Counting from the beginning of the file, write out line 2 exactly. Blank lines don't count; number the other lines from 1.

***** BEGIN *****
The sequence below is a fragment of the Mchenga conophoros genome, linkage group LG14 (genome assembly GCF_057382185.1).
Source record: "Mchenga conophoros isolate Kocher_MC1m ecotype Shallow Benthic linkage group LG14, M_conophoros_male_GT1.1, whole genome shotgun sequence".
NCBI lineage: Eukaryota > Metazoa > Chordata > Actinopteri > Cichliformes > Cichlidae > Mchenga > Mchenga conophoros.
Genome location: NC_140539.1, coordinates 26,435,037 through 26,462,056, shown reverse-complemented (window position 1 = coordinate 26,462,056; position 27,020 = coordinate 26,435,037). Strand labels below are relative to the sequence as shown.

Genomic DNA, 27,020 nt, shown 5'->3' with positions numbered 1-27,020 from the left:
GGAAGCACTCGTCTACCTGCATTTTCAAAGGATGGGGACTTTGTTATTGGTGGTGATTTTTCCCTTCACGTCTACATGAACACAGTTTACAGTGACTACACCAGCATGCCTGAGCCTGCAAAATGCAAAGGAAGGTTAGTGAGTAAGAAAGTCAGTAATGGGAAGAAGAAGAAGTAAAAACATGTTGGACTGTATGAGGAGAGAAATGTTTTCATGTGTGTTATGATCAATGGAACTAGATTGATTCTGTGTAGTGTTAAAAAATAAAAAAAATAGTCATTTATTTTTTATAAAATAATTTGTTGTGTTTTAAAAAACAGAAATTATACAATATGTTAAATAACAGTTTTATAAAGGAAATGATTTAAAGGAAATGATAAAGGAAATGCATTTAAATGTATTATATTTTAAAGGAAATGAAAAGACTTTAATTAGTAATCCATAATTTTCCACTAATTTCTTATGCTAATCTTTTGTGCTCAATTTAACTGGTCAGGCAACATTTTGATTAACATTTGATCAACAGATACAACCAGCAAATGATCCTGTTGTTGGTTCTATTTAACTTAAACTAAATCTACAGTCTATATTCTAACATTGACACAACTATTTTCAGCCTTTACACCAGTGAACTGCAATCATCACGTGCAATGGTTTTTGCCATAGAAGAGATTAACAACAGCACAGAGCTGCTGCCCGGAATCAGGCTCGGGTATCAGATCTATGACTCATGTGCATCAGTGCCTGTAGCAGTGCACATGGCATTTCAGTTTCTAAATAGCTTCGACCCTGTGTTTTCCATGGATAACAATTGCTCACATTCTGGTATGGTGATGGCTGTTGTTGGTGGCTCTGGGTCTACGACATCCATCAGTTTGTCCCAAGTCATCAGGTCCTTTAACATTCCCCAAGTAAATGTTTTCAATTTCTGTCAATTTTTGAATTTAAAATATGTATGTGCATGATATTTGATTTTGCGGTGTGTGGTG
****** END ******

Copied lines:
Source record: "Mchenga conophoros isolate Kocher_MC1m ecotype Shallow Benthic linkage group LG14, M_conophoros_male_GT1.1, whole genome shotgun sequence".